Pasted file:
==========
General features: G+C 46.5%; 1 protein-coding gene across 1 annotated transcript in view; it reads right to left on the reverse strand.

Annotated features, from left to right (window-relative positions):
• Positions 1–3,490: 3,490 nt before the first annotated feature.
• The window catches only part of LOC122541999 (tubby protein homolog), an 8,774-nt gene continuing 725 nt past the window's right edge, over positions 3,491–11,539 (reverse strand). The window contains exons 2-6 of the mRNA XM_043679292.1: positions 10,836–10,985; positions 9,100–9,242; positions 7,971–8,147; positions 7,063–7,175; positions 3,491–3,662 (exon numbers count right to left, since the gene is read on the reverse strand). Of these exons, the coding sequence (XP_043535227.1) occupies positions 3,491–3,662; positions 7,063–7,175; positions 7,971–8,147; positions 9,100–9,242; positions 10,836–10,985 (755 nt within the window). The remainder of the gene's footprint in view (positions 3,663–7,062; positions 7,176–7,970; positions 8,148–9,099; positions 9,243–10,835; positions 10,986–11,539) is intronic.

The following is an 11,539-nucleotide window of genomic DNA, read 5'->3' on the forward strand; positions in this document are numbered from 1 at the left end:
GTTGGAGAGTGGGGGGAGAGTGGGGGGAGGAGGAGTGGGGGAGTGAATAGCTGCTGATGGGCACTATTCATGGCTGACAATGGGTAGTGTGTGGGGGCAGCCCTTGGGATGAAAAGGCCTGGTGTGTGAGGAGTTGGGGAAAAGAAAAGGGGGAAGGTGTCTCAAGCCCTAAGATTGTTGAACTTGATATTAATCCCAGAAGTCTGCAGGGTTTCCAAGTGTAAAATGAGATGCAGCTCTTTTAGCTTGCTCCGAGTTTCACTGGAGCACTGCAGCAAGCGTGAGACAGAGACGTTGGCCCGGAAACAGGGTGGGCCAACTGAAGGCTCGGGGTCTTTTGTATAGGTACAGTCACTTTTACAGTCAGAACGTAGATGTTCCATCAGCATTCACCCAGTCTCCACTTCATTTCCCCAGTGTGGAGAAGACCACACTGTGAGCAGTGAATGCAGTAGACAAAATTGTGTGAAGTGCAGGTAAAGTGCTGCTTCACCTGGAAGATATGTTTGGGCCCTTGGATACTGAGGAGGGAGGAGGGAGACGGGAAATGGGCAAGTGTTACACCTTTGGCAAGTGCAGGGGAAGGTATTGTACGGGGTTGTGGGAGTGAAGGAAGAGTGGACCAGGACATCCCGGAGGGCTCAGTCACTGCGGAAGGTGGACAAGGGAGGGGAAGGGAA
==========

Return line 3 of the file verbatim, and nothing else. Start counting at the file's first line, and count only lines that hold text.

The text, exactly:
• Positions 1–3,490: 3,490 nt before the first annotated feature.